2007 March 27 Tuesday
Future Technology As Spur To Massive Consumption?

Julian Simon and others (myself included) have argued we do not have to worry about near to medium term future shortages of natural resources because technological advances create access to ever more resources. For example:

  • increasing quantities of cheaper energy from longer lasting sources.
  • new ways to extract raw materials.
  • better ways to clean up the environment and avoid polluting it in the first place.
  • better ways to use resources more efficiently.

But while I expect all the items listed above will come to pass I'm not convinced this means we need not worry about resource scarcity. I also do not foresee an end to resource competition. Anyone see the problem? No matter how efficient we get at extracting and harnesses resources we will just as quickly get efficient at using those same resources. Even worse, at some point we'll run up against limits due to thermal pollution and other side effects of our coming enormous ability to sculpt the environment.

Currently structures in America cover an area equal to the size of Ohio or about 112 thousand square kilometers. The land of the United States covers about 9.1 million square kilometers. We only need to go up by a factor of 81 to cover all of the United States with structures. Well, a rise of living standards by 1 order of magnitude will create wealth which people will use to build massive mansions, swimming pools, vacation homes, stables for horses, tennis courts, and other structures. Look at how the wealthy live today. The middle class may live that way eventually.

You might say that we'll refrain from consuming and owning so much. But look at the wealthy people who do not refrain. The founder of Peoplesoft is building a 72,000 square foot mansion which surpasses the 60,000 square foot Hearst Castle (the grounds and other externals also cover much surface area too) and Bill Gates' mere 40,000 sq. ft. manse. Much further down the ranks of wealth from Bill Gates, Presidential candidate John Edwards manages to own a 28,000 sq. ft. house. Also, former US Vice President and prominent environmental propagandist Al Gore uses more electricity and natural gas than 20 or 30 middle class families - and this at just one of his residences. So we do not all need to become billionaires in order to own houses more than an order of magnitude greater in size than the average American home of today. Suppose 100 years from now people with average incomes can afford to build houses as big as the biggest so far. How big are we talking? According to the New York Times the biggest to date are the 174,000-square-foot Biltmore House and the 109,000 square foot Oheka. If technological optimists are right then such structures might become commonplace.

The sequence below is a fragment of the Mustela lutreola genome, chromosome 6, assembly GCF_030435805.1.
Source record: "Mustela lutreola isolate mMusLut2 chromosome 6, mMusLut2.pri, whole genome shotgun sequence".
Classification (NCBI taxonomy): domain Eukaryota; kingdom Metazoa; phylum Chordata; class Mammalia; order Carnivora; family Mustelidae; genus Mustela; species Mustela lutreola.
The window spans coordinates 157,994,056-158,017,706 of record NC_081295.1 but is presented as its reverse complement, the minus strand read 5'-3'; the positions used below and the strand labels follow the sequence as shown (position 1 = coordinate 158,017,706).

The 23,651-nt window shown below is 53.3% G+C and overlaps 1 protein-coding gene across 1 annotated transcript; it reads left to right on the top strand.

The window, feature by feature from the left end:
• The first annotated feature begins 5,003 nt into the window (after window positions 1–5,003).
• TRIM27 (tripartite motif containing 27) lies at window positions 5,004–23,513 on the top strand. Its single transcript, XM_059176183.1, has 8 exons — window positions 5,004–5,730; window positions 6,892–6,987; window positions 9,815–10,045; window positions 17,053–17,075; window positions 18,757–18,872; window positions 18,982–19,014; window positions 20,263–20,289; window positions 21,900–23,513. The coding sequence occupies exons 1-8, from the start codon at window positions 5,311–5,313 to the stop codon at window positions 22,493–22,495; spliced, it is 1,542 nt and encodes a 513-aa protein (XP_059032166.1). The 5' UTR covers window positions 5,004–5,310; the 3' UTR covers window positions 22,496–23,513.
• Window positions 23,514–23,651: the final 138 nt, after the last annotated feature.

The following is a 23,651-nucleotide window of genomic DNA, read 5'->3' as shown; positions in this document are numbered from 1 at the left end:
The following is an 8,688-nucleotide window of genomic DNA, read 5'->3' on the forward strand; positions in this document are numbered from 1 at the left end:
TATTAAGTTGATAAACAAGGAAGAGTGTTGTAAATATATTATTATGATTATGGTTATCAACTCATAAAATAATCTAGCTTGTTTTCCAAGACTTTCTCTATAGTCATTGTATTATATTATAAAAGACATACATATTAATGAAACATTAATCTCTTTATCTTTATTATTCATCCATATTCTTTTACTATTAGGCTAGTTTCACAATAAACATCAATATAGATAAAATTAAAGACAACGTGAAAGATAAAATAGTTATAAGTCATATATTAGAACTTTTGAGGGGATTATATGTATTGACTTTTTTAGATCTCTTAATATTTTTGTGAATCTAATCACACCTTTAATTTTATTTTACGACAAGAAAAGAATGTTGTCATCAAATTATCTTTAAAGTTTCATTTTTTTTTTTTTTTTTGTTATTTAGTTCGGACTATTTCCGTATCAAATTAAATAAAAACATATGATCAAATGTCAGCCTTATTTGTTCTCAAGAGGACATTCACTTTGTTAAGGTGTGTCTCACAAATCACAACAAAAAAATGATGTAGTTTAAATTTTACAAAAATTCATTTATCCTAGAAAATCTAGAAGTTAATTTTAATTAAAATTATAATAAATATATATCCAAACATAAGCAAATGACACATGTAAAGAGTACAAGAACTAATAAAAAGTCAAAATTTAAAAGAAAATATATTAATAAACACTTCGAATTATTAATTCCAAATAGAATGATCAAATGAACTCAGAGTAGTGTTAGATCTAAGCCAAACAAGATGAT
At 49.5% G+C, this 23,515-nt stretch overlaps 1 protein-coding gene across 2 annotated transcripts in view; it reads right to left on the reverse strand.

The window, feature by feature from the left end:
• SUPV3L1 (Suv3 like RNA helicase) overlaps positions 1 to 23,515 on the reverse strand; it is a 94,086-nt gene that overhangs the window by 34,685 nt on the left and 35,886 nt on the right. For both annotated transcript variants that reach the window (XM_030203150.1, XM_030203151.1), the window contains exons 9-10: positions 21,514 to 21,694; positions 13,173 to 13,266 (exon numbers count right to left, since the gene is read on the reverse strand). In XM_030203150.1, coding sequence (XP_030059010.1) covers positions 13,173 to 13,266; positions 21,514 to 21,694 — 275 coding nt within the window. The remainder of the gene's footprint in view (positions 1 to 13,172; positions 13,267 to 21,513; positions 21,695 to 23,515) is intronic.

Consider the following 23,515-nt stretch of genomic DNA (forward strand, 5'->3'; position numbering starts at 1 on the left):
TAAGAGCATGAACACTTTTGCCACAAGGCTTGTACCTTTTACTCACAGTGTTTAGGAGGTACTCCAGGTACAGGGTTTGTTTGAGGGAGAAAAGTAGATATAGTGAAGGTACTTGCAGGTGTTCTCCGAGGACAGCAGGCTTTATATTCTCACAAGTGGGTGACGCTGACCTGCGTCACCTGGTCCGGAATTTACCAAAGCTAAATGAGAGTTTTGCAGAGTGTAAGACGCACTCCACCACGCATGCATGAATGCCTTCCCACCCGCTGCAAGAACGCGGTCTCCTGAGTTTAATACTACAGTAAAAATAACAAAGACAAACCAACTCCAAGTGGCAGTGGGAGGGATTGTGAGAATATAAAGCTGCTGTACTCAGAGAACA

The problem extends beyond massive structures. The truly rich and famous are stepping up from mere Lear Jets and Gulfstream Vs to 757s and 767s. Picture hundreds of millions or even billions of people flying around the world in their own personal jumbo jets.

A future of robotics, nanotechnology, and self-replicating machines will produce quantities of wealth with very little human labor. With that greater ability to harness energy and manipulate raw materials will eventually come huge external costs that will create competition and clashes of interests between people on a scale that does not exist today. Look at cities as compared to rural societies for an analogy. In cities, as Paul Simon sang, "One man's ceiling is another man's floor". People in urban environments can't yell without another person hearing it. They can't shoot a gun without many others hearing. Out in the country many more human activities won't bother your neighbors. But in a future where each person controls enormously more resources use of those resources generates more conflicts of interests.

To state my argument at a philosophical level: Technological advances increase what one can do with one's positive liberty and by doing that they increase the ease which people can violate negative liberty. This rift came as a result of reading a post by Tyler Cowen on positive and negative liberty.

What I want to know: Will rejuvenation therapies lead to such a huge boost in the world's population that even the industrialized countries will fall back into a Malthusian trap? On Darwinian grounds this seems inevitable. I've previously argued that natural selection will reverse the trend of declining fertility in industrialized countries. Combine that selective pressure with bodies that stay young for centuries and a population explosion seems inevitable unless either humans get wiped out by robots or a world government decides we do not have an unlimited right to reproduce and enforces restrictions on reproduction.

What is nature's only hope? That rich people decide that owning their own unspoiled rain forests is a hugely status enhancing form of consumption. Show your benevolence and wisdom by buying half the Amazon and let your friends visit its untamed wildness.

By Randall Parker    2007 March 27 10:25 PM   Entry Permalink | Comments (66)
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